The Flyers responded with one of their best efforts on the road in nearly two months and pulled within six points of Boston for the final wild-card spot in the Eastern Conference (see standings). The Bruins lost, 6-3, at home to Tampa Bay.

Steve Mason made 24 saves in goal for his 100th win with the Flyers as the team was rarely challenged thanks to an all-around performance that has been missing on the road. The Flyers entered the night tied for the second-fewest road wins in the conference this season.

"Certain things on the road, you've got to be a little more specific with your game and detailed, and I think we did a better job of that tonight," said Flyers defenseman Nick Schultz, who returned to the arena where he played 10 seasons with Minnesota. "Everybody throughout the lineup did that and that's why we got a big win."

The beginning looked all too familiar, though.

An innocent looking dump-in slid to Mason, who tried to cover the puck. The puck went off his stick and Parise quickly poked it past Mason. The Wild had four quality chances early before the Flyers took control.

"They came hard early on in the game and to be able to match that speed; that was a completely different pace of game compared to what we came from in Winnipeg," Mason said. "So, it almost took a second to get your bearings straight to get up to speed."

The Flyers weathered the early flurry by Minnesota, which is safely in playoff position in the West but is facing its own late-season issues. The Flyers killed off both Wild penalties, allowing just two shots on the penalty kill.

Couturier's 12th goal of the season was critical in tying the game with 2:01 left in the first (see feature highlight).

"Coming into the room after the period, I think it's important when you get a big goal like that," captain Claude Giroux said. "You feel like you have the momentum a little bit, so it definitely helped us a lot."

Read provided the lead in the second and the Flyers, who are now 15-2-2 when leading after two periods, pressured in the third. They outshot the Wild, 9-4, in the final period.

"We didn't sit back," Hakstol said. "I thought we were confident with the puck and made some plays and spent a good amount of time in the offensive zone. We played with real confidence in our game."

Mason had been critical after the Flyers lost in Winnipeg on Tuesday, saying the team needed to be more desperate. The Flyers responded Thursday in the difficult position of being on the road and allowing the first goal.

"We knew we had to be better," Schultz said of Mason's comments. "I think on the road, you've got to be at least a .500 team and take care of business at home, and we haven't done that this year. So, obviously, we've got to get better and I think we did respond tonight. Now we have to build on it."

Instant Replay: Flyers 3, Wild 1

Instant Replay: Flyers 3, Wild 1

BOX SCORE

ST. PAUL, Minn. -- A much-needed win for the Flyers came in an unlikely spot: on the road against one of the Western Conference's top teams.

Sean Couturier, Matt Read and Jakub Voracek scored for the Flyers, and Steve Mason made 24 saves in a 3-1 win over the Wild on Thursday. It snapped a four-game winless streak on the road and kept the Flyers' playoff hopes alive.

Mason allowed an early goal to Zach Parise but recovered, and Couturier tied the game in the first. The Flyers responded as a whole and Read scored for the second time in an as many games, while Voracek had his first goal in 11 games with his 18th of the season.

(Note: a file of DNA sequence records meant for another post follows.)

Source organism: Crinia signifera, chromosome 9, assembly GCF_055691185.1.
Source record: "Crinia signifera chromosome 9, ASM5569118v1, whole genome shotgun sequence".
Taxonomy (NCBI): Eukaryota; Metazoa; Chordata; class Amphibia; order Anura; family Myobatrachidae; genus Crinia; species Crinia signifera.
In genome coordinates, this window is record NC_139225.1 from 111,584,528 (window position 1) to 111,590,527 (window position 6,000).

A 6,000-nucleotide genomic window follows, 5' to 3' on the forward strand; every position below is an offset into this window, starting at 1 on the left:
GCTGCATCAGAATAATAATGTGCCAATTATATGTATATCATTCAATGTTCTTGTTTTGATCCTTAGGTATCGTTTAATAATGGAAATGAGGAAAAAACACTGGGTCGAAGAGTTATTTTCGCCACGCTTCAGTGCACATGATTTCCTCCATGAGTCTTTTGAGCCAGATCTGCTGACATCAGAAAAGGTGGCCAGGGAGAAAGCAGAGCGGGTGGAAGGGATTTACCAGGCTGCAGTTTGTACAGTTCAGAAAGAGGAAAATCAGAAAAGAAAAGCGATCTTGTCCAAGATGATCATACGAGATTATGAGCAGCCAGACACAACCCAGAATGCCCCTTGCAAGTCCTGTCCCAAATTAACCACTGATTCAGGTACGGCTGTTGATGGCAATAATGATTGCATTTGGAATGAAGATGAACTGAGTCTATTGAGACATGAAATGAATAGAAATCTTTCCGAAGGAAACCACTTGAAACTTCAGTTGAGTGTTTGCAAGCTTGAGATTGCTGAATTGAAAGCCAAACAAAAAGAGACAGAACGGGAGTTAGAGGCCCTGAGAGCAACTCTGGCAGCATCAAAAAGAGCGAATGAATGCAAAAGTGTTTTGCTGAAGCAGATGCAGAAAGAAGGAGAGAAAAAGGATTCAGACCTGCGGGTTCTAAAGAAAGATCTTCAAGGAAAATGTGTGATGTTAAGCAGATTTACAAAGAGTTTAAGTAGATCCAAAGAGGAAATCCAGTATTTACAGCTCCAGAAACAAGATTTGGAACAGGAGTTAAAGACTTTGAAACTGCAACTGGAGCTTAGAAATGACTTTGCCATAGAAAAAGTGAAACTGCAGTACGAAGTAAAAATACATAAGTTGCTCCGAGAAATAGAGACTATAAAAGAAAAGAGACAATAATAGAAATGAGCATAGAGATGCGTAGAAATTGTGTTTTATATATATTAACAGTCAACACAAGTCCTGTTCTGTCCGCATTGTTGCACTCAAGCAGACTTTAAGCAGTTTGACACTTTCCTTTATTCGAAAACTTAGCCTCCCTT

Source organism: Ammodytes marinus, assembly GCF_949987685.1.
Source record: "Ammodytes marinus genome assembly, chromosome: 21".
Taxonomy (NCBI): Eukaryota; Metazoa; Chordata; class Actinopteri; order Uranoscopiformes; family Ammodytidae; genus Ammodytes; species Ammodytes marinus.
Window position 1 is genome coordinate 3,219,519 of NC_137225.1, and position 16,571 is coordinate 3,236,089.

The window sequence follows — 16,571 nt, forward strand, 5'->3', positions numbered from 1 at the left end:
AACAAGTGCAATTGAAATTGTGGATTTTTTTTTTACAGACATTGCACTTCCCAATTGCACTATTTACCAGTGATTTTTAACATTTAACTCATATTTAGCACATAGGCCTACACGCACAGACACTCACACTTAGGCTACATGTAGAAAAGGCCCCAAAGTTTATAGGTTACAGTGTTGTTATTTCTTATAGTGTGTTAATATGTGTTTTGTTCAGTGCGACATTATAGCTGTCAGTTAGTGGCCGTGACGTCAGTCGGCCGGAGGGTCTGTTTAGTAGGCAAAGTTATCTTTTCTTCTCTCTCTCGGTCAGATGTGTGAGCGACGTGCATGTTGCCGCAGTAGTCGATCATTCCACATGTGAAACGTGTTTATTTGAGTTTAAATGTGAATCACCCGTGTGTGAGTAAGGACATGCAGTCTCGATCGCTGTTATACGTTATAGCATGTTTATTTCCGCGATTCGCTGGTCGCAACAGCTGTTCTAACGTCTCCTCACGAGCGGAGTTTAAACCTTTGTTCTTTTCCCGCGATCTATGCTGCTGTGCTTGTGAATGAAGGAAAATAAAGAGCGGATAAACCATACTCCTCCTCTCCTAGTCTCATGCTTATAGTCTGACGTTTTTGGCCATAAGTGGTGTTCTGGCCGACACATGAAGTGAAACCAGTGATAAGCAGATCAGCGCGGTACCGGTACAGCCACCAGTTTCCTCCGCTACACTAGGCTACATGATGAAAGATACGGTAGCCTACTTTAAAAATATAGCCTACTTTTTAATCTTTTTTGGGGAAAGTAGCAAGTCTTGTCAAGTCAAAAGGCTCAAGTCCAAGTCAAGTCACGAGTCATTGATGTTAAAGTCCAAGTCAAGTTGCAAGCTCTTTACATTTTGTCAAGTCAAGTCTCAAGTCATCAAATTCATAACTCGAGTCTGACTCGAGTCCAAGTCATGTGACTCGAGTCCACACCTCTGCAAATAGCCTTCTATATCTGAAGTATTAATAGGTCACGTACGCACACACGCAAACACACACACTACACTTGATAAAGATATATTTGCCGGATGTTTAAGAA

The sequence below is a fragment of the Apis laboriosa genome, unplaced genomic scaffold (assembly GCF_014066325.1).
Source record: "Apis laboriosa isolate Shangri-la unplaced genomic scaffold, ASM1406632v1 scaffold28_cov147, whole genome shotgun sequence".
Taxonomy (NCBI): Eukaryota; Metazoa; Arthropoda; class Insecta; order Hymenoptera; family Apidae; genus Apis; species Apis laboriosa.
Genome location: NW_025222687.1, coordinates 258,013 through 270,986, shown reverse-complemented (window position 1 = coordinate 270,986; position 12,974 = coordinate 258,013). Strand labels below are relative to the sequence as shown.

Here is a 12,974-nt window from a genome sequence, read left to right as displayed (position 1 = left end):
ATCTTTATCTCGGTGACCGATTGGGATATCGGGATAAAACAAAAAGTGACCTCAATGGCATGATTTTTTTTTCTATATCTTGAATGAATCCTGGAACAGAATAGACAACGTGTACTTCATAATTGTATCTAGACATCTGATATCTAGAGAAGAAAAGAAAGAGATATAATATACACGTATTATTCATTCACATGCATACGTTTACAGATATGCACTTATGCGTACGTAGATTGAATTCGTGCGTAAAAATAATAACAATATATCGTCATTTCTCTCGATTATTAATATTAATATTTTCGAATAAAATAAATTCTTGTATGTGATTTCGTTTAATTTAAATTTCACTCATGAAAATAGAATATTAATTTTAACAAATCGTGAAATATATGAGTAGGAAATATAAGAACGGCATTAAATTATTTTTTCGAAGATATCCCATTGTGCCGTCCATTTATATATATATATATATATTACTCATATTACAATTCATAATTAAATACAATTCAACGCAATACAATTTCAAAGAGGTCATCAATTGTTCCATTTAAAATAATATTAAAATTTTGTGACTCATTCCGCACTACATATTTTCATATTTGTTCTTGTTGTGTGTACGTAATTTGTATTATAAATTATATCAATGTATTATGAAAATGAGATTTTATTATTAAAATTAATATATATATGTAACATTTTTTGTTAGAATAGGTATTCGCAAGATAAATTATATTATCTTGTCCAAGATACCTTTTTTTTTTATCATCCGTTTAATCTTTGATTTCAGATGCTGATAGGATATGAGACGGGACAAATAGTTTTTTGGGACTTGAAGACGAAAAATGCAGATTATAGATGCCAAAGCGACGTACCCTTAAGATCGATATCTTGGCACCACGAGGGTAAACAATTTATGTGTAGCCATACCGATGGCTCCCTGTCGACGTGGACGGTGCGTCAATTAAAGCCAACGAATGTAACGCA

Goalie report
Playing for the 11th time in 12 games, Mason was a little shaky at the start after not covering the puck twice and then coming far out of the cage, leading to a wraparound opportunity for Minnesota. But after Parise's goal -- one of the times Mason thought he had the puck covered -- the netminder was very steady. He didn't get out of position and allowed less than two goals for the fourth time in 12 games.

The victory marked Mason's 100th in a Flyers uniform. He is third in franchise history behind Ron Hextall (240) and Bernie Parent (232).

Faceoffs
The Flyers were dominant in the faceoff circle on Thursday, winning 61 percent of the draws.

Power play
The Flyers didn't take advantage of their one opportunity in the game as defenseman Ivan Provorov was called for a hooking penalty halfway through their lone power play. The Flyers are now 3 for 40 on the power play over the past 12 games.
 
Penalty kill
The penalty kill had one of its better performances in recent games. The Flyers killed off both penalties and allowed just two Minnesota shots in the three minutes of penalty time. Entering the game, the Flyers had allowed 10 goals in 28 occasions on the penalty kill in the previous nine games.

A small move
With the win, the Flyers were able to pull closer to the eighth playoff spot in the Eastern Conference. Boston lost, 6-3, at home to Tampa Bay, allowing the Flyers to close within six points with nine games left. The Bruins have only eight games remaining. Two of the teams between Boston and the Flyers -- the Lightning and Hurricanes -- did win Thursday, while the Islanders were idle (see wild-card standings).

Lines change
Looking for a spark, three of the four lines were changed for Thursday's game. Claude Giroux centered Read and Voracek. Valtteri Filppula was between Jordan Weal and Wayne Simmonds. Pierre-Edouard Bellemare teamed with Travis Konecny and Chris VandeVelde. Coach Dave Hakstol kept the line of Brayden Schenn, Couturier and Dale Weise together.

Blue line return
Defenseman Brandon Manning made his return after missing five games with a shoulder injury.
 
Scratches
Forwards Nick Cousins (upper body) and Roman Lyubimov (healthy), and defenseman Michael Del Zotto (healthy).
 
Up next
The third game of the four-game road trip is Saturday at Columbus. The Flyers are 0-1-1 against the Blue Jackets this season, including a 5-3 loss at home on March 13.